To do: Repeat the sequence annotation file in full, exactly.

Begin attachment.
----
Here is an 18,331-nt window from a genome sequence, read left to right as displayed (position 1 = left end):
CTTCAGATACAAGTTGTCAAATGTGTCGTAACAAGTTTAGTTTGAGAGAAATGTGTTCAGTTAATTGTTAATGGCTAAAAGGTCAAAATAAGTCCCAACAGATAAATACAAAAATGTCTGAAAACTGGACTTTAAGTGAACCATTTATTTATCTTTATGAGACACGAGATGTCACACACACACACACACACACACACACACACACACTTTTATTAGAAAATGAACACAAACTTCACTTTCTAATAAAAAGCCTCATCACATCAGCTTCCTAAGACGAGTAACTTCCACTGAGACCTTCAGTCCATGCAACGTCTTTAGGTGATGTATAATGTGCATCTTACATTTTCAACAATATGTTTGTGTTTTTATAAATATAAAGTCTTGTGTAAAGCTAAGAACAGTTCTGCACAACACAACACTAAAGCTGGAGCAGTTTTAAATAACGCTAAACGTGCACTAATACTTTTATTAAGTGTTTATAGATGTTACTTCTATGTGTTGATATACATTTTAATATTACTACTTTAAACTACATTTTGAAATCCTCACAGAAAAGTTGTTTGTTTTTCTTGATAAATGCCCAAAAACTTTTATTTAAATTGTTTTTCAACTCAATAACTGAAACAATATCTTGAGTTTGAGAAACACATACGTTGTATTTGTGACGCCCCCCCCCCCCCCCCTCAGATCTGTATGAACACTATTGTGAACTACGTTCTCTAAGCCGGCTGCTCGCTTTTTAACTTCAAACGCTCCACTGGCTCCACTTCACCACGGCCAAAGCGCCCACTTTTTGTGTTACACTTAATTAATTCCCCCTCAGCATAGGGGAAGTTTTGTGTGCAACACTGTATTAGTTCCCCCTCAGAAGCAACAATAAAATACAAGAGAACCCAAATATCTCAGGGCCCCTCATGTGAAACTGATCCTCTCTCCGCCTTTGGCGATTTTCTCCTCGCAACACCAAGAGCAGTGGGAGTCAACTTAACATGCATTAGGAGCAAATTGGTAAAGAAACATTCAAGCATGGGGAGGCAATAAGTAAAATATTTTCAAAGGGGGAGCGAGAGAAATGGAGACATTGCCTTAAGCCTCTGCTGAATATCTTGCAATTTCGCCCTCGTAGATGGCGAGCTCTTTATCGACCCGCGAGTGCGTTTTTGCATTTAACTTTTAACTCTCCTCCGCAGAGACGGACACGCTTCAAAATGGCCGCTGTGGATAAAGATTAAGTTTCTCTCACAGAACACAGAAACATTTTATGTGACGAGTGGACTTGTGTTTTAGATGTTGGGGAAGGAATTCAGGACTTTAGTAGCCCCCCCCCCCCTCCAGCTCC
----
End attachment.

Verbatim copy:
Here is an 18,331-nt window from a genome sequence, read left to right as displayed (position 1 = left end):
CTTCAGATACAAGTTGTCAAATGTGTCGTAACAAGTTTAGTTTGAGAGAAATGTGTTCAGTTAATTGTTAATGGCTAAAAGGTCAAAATAAGTCCCAACAGATAAATACAAAAATGTCTGAAAACTGGACTTTAAGTGAACCATTTATTTATCTTTATGAGACACGAGATGTCACACACACACACACACACACACACACACACACACTTTTATTAGAAAATGAACACAAACTTCACTTTCTAATAAAAAGCCTCATCACATCAGCTTCCTAAGACGAGTAACTTCCACTGAGACCTTCAGTCCATGCAACGTCTTTAGGTGATGTATAATGTGCATCTTACATTTTCAACAATATGTTTGTGTTTTTATAAATATAAAGTCTTGTGTAAAGCTAAGAACAGTTCTGCACAACACAACACTAAAGCTGGAGCAGTTTTAAATAACGCTAAACGTGCACTAATACTTTTATTAAGTGTTTATAGATGTTACTTCTATGTGTTGATATACATTTTAATATTACTACTTTAAACTACATTTTGAAATCCTCACAGAAAAGTTGTTTGTTTTTCTTGATAAATGCCCAAAAACTTTTATTTAAATTGTTTTTCAACTCAATAACTGAAACAATATCTTGAGTTTGAGAAACACATACGTTGTATTTGTGACGCCCCCCCCCCCCCCCCTCAGATCTGTATGAACACTATTGTGAACTACGTTCTCTAAGCCGGCTGCTCGCTTTTTAACTTCAAACGCTCCACTGGCTCCACTTCACCACGGCCAAAGCGCCCACTTTTTGTGTTACACTTAATTAATTCCCCCTCAGCATAGGGGAAGTTTTGTGTGCAACACTGTATTAGTTCCCCCTCAGAAGCAACAATAAAATACAAGAGAACCCAAATATCTCAGGGCCCCTCATGTGAAACTGATCCTCTCTCCGCCTTTGGCGATTTTCTCCTCGCAACACCAAGAGCAGTGGGAGTCAACTTAACATGCATTAGGAGCAAATTGGTAAAGAAACATTCAAGCATGGGGAGGCAATAAGTAAAATATTTTCAAAGGGGGAGCGAGAGAAATGGAGACATTGCCTTAAGCCTCTGCTGAATATCTTGCAATTTCGCCCTCGTAGATGGCGAGCTCTTTATCGACCCGCGAGTGCGTTTTTGCATTTAACTTTTAACTCTCCTCCGCAGAGACGGACACGCTTCAAAATGGCCGCTGTGGATAAAGATTAAGTTTCTCTCACAGAACACAGAAACATTTTATGTGACGAGTGGACTTGTGTTTTAGATGTTGGGGAAGGAATTCAGGACTTTAGTAGCCCCCCCCCCCCTCCAGCTCC